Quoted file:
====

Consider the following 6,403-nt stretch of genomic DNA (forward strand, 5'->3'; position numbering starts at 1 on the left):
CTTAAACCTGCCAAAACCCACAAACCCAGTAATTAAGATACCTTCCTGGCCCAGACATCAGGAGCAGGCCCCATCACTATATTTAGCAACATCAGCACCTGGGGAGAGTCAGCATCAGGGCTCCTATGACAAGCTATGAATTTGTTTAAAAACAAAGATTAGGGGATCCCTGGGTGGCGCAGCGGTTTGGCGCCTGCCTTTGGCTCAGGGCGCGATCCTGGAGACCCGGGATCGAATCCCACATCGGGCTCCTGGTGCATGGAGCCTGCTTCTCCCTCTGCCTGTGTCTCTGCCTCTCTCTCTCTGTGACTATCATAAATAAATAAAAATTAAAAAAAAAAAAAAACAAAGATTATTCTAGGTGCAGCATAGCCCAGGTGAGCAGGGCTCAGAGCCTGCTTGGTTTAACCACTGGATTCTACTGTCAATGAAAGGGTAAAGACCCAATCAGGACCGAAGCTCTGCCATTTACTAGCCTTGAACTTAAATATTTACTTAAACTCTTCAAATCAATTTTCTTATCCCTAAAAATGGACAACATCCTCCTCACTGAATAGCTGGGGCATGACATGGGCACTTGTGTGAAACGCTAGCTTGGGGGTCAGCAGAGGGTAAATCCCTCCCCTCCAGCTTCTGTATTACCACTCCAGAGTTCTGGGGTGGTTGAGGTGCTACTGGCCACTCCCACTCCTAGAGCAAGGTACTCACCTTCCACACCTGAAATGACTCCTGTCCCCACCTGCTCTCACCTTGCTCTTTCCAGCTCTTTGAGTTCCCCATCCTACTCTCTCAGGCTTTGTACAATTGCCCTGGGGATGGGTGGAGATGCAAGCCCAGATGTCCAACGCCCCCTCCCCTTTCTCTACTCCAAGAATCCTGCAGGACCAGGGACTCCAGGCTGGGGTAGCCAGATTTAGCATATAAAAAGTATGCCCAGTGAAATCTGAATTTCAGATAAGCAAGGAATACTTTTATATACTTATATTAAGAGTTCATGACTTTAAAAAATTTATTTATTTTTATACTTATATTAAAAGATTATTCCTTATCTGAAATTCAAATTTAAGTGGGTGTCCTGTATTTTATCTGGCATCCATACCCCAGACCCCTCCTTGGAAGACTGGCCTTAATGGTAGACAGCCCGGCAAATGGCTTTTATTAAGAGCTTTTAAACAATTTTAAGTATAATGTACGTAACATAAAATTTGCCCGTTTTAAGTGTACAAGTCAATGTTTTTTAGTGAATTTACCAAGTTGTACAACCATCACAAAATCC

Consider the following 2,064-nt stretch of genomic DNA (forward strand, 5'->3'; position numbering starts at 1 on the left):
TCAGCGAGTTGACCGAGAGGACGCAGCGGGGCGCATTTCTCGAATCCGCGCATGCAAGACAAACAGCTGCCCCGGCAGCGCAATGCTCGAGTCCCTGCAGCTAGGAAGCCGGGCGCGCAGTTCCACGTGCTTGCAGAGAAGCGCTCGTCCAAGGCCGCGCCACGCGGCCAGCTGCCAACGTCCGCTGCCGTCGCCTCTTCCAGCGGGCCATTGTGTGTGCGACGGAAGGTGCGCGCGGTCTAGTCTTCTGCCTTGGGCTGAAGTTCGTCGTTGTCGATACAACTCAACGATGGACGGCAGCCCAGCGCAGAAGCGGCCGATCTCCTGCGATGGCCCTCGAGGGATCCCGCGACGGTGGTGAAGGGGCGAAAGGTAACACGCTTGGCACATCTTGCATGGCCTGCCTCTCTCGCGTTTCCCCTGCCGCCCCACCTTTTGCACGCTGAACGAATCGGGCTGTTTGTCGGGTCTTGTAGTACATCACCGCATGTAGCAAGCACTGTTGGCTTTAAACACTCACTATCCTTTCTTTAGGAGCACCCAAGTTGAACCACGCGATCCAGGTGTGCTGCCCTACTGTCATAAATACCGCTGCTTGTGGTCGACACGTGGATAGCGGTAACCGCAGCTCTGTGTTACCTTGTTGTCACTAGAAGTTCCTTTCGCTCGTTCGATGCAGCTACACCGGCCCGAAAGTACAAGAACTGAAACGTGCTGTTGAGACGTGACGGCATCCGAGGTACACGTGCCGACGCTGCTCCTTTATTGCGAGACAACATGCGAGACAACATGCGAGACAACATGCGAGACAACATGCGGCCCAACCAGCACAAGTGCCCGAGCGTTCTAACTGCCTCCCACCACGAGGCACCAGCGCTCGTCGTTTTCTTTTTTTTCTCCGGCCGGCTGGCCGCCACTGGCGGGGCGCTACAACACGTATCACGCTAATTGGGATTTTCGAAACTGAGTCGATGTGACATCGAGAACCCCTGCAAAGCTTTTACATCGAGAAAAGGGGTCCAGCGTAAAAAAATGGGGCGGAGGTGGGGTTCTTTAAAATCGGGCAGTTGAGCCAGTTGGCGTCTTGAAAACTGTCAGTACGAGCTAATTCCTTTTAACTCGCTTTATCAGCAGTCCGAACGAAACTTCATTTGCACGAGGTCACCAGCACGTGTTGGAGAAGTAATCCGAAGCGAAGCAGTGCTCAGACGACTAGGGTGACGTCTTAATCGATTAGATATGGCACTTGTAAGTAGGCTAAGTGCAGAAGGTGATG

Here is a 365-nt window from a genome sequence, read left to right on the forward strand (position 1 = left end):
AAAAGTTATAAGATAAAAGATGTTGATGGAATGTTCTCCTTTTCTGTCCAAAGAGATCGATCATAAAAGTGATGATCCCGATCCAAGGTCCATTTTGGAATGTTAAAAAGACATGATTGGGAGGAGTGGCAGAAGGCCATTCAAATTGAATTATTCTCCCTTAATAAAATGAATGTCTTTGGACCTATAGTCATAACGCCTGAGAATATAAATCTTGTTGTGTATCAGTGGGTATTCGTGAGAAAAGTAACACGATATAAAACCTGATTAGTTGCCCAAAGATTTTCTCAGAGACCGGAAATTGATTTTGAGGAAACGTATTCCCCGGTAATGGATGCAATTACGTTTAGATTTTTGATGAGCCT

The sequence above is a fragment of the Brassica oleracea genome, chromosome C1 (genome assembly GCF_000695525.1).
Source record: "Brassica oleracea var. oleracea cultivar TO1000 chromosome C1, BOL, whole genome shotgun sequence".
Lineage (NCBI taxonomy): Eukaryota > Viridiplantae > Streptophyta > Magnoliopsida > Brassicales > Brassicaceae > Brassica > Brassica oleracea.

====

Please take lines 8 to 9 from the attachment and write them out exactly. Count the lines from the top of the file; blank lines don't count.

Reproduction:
Source record: "Brassica oleracea var. oleracea cultivar TO1000 chromosome C1, BOL, whole genome shotgun sequence".
Lineage (NCBI taxonomy): Eukaryota > Viridiplantae > Streptophyta > Magnoliopsida > Brassicales > Brassicaceae > Brassica > Brassica oleracea.